Combinatorics With Joins

Dmitry Zaytsev explains the math behind why query plans can be so inefficient when dealing with a large number of joins:

Let’s talk about the sequence of table joins in detail. It is very important to understand that the possible number of table joins grows exponentially, not linearly. Fox example, there are only 2 possible methods to join 2 tables, and the number can reach 12 methods for 3 tables. Different join sequences can have different query cost, and SQL Server optimizer must select the most optimal method. But when the number of tables is high, it becomes a resource-intensive task. If SQL Server begins going over all possible variants, such query may never be executed. That is why, SQL Server never does it and always looks for a quite good plan, not the best plan. SQL Server always tries to reach compromise between execution time and plan quality.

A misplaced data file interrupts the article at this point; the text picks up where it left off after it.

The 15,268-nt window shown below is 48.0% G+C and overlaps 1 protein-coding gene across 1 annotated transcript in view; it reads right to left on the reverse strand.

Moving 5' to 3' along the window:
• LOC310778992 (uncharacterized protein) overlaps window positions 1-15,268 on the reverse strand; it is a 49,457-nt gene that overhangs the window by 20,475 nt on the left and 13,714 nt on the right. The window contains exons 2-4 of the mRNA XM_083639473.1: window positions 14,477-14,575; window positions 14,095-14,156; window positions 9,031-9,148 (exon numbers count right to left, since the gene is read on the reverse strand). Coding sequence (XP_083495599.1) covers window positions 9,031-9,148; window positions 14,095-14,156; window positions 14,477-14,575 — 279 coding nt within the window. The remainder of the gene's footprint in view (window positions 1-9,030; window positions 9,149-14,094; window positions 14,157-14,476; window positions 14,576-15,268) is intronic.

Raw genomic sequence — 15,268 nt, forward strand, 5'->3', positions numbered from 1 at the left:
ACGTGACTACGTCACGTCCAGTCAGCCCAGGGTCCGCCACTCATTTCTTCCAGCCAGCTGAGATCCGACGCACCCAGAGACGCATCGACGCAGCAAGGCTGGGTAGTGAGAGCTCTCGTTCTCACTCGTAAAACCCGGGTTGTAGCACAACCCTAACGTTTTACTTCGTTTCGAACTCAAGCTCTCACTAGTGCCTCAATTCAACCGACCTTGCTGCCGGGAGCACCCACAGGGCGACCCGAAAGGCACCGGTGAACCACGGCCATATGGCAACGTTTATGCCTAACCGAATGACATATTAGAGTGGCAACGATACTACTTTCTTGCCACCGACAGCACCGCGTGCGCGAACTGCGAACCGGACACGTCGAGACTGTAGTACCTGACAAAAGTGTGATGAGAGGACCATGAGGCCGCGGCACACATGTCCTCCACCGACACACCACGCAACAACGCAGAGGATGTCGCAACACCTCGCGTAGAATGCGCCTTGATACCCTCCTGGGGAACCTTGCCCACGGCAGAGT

There are ways you can help the optimizer, and one of my favorite query tuning books was all about table selection.

Related Posts

COUNT(*) Versus COUNT(1)

Lukas Eder takes on the myth that COUNT(*) differs from COUNT(1): Now that we know the theory behind these COUNT expressions, what’s the difference between COUNT(*) and COUNT(1). There is none, effectively. The 1 expression in COUNT(1) evaluates a constant expression for each row in the group, and it can be proven that this constant expression will never evaluate to NULL, so effectively, we’re running COUNT(*), […]

Read More

Workload Analysis with Query Store

Erin Stellato shows how you can mine the Query Store tables to learn more about your workload: The query text and plan are stored in two separate tables, sys.query_store_query_text and sys.query_store_plan, respectively.  The text is stored as a nvarchar(max) data type, and the plan is stored as varbinary(max).  This means that the data can be […]

Read More

Categories

June 2017
MTWTFSS
« May Jul »
 1234
567891011
12131415161718
19202122232425
2627282930